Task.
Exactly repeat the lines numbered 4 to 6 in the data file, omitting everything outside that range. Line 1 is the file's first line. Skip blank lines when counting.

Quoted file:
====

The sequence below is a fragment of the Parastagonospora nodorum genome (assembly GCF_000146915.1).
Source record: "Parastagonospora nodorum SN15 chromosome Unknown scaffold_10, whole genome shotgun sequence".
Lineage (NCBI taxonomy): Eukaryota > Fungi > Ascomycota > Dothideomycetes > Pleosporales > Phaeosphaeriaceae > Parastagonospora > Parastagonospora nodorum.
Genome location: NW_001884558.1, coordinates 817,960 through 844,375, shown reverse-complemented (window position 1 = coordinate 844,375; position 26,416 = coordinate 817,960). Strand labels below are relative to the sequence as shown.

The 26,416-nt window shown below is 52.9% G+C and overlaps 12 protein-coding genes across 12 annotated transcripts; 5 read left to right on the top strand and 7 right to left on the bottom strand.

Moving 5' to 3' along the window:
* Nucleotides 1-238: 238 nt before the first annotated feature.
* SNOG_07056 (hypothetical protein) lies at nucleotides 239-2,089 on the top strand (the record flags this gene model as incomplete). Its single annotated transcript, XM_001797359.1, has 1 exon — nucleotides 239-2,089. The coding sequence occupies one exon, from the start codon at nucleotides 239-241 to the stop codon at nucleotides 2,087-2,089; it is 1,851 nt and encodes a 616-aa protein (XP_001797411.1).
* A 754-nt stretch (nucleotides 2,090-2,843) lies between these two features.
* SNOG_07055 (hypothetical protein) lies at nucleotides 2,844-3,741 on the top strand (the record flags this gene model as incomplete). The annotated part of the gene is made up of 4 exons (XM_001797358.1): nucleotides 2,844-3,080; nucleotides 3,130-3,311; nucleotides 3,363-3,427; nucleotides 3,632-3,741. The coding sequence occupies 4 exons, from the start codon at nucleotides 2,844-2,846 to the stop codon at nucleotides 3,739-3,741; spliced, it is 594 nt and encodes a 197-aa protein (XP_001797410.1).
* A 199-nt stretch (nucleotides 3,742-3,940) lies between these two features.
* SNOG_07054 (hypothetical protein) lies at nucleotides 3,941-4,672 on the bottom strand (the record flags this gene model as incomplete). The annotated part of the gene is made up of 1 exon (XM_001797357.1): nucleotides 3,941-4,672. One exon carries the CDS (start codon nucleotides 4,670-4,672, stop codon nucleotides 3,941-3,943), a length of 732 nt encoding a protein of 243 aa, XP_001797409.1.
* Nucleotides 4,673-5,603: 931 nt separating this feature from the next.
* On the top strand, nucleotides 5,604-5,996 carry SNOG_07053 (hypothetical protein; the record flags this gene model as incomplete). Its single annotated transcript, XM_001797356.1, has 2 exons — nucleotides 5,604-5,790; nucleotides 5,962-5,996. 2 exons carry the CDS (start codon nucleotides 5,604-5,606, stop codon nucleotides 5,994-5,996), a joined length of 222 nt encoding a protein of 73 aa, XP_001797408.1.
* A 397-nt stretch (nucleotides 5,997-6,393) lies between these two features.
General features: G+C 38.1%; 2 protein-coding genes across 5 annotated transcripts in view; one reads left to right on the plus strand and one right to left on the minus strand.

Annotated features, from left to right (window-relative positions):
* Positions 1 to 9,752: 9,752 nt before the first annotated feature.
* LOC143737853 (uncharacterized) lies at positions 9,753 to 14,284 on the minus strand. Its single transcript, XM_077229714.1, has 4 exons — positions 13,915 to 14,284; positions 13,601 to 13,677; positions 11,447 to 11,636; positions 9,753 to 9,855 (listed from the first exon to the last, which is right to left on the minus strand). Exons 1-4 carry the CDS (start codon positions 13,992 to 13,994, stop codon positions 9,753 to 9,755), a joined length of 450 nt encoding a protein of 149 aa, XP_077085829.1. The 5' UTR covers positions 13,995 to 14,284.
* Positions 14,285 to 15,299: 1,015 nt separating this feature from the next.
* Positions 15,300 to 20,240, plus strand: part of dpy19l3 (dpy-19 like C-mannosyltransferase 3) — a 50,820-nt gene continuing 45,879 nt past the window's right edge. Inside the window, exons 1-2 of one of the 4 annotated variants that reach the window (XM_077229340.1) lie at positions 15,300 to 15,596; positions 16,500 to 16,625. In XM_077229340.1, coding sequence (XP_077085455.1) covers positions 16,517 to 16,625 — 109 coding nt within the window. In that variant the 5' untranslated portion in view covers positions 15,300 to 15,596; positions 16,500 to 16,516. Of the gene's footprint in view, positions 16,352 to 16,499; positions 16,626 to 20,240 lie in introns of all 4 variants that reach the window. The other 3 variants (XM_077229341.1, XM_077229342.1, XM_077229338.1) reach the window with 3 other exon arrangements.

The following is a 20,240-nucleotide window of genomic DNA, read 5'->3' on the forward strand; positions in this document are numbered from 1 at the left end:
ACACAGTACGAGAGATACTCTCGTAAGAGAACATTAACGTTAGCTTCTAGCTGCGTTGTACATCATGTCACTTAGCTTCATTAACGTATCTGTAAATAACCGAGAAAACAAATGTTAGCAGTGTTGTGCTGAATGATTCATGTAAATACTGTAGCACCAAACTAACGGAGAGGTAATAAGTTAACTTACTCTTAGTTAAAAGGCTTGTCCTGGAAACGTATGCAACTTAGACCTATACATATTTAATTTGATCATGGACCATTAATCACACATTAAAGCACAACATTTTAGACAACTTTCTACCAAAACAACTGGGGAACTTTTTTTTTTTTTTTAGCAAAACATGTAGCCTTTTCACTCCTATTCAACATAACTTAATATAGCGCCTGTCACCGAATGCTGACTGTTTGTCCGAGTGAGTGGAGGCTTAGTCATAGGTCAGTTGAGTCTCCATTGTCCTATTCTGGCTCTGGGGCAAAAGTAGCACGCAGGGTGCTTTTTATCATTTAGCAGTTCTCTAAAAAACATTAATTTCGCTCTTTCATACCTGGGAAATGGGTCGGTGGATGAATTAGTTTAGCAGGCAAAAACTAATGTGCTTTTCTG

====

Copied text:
Genome location: NW_001884558.1, coordinates 817,960 through 844,375, shown reverse-complemented (window position 1 = coordinate 844,375; position 26,416 = coordinate 817,960). Strand labels below are relative to the sequence as shown.

The 26,416-nt window shown below is 52.9% G+C and overlaps 12 protein-coding genes across 12 annotated transcripts; 5 read left to right on the top strand and 7 right to left on the bottom strand.

Moving 5' to 3' along the window: